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Gig Briefs: Care.com subsidizes benefits; ride-hailing causes real estate ripples



In brief

Cooking up a new business model

With backing from investors including Shake Shack founder and St. Louis native Danny Meyer, New York-based startup Umi Kichen is expanding its service that connects diners with home chefs. Umi Kitchen, which allows anyone to order home-cooked meals through its mobile app, has been available in Brooklyn since April and moved into Manhattan this week, Business Insider reports. Along with similar services like Blue Apron, Plated and Purple Carrot, it represents a growing category of the gig economy.

Care.com to subsidize benefits

Care.com, an online marketplace that connects families with babysitters, nannies and caregivers, announced Wednesday that it will offer workers up to $500 a year in order to help with their health care, transportation or education expenses, the New York Times reports. This approach represents a new way to financially support individuals who receive income from multiple sources but lack the benefits of traditional employment and are faced with a thin safety net.

Ride-hailing drives dip in parking

The ripples of ride-hailing services like Uber and Lyft are being felt in decisions made by developers of major residential projects, the Wall Street Journal reports. Namely, the on-demand ride services make owning a vehicle less of a priority for some and have led to more housing without parking spaces.

The rise of self-driving car may further curb parking needs. “Having parking wedded or close to where people spend time, that’s going to be a thing of the past,” Alain Kornhauser, a self-driving car expert at Princeton University, told the Wall Street Journal.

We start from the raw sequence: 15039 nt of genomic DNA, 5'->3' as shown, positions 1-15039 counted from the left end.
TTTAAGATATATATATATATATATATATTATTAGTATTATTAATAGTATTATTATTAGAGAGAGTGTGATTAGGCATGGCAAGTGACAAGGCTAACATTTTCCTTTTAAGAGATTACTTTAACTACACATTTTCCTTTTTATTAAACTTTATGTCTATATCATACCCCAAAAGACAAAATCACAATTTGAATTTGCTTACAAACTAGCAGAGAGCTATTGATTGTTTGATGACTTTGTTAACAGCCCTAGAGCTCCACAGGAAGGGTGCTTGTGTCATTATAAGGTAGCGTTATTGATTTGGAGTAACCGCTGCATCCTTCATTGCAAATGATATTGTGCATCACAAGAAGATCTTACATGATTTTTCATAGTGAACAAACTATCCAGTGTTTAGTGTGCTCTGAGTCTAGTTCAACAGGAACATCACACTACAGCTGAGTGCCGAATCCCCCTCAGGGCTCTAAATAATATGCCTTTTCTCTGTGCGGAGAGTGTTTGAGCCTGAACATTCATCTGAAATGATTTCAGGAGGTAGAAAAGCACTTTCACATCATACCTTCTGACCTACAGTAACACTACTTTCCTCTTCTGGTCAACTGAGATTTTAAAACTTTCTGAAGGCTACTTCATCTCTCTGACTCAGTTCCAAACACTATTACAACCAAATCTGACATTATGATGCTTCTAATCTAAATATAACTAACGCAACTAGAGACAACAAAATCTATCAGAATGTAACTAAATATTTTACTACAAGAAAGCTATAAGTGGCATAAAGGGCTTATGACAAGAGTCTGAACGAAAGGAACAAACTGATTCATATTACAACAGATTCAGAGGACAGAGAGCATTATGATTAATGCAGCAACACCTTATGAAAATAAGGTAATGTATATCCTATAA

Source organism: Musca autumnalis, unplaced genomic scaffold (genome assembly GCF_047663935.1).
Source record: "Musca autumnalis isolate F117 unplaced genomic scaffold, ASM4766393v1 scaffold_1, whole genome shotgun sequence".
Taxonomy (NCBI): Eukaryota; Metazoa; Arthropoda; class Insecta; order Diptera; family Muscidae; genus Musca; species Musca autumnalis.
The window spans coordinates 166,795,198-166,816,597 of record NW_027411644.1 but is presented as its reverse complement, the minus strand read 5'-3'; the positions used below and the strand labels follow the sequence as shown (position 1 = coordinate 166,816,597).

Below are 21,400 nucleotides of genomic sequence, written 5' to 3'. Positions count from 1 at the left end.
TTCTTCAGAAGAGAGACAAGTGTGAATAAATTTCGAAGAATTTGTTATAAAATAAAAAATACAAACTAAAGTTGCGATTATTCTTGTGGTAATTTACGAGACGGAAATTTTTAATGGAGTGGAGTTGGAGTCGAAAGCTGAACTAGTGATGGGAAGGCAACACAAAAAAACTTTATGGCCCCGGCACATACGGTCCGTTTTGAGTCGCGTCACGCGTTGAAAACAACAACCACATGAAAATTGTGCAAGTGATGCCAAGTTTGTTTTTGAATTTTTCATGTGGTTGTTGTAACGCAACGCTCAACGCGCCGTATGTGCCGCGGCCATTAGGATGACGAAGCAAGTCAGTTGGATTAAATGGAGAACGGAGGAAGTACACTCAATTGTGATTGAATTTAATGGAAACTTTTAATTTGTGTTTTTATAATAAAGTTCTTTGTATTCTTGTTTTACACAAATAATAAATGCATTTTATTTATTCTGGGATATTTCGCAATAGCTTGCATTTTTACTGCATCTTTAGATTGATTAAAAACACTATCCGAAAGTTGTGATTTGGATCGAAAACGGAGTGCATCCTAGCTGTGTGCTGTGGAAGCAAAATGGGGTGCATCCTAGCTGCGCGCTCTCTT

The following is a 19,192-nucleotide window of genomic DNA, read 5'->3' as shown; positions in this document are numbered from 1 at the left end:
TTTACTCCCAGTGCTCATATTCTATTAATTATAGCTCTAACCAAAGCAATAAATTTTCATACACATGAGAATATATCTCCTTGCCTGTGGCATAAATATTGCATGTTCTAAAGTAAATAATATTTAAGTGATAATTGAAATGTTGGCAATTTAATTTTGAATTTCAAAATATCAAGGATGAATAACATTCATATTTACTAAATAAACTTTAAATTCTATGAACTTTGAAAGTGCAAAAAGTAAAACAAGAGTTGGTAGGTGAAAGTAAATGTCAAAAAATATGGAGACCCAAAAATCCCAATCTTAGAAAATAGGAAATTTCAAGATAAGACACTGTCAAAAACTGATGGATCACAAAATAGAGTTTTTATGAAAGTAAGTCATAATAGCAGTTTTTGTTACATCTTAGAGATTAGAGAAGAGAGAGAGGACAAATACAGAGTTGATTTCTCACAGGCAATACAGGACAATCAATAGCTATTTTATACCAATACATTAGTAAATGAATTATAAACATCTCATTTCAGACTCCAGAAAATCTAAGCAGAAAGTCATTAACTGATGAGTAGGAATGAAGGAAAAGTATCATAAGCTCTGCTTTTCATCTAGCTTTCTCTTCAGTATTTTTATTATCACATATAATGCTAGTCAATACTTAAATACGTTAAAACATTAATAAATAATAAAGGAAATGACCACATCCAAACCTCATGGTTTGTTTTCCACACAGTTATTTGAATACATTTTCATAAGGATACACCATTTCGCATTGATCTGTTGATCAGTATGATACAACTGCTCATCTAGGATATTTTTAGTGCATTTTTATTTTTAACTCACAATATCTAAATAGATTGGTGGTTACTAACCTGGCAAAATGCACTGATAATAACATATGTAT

Uber’s self-driving car

Uber started a pilot program using self-driving cars with some of its “most loyal” customers this week in Pittsburgh, MarketWatch reports. With a backup driver behind the wheel and an engineer in the front seat, automated Ford Fusions navigated the city’s streets.

Compared to manned vehicles, the driverless cars still struggle with some obstacles, such as gauging whether to tun right on red lights. Uber has promised to rectify those issues soon.

New app aids gig hunting

ShiftPixy earlier this month announced a new app that provides a scheduling and recruiting platform for shift-driven industries such as restaurants, hospitality and health care. The app currently serves 3,500 employees in the workforce and 150 clients, the company said in a release. With an at-a-glance design, it provides workers with a summary of shifts, duration, pay rate, address, distance and time from their current location.

Digging deeper

IRS grapples with growth of gigs

The gig economy has been growing, but the tax system hasn’t kept pace, the Fiscal Times reports, and the IRS is worried about losing billions in tax collections. More than 2.5 million taxpayers earned income in 2014 through sharing economy businesses, but their income was often left unreported. To resolve the confusion surrounding tax rules for gig workers, the IRS created a Sharing Economy Tax Center, guiding workers to meet their tax obligations from filing requirements to tax payments.


Gig Briefs provides a roundup of top news and occasional long reads on the gig economy.

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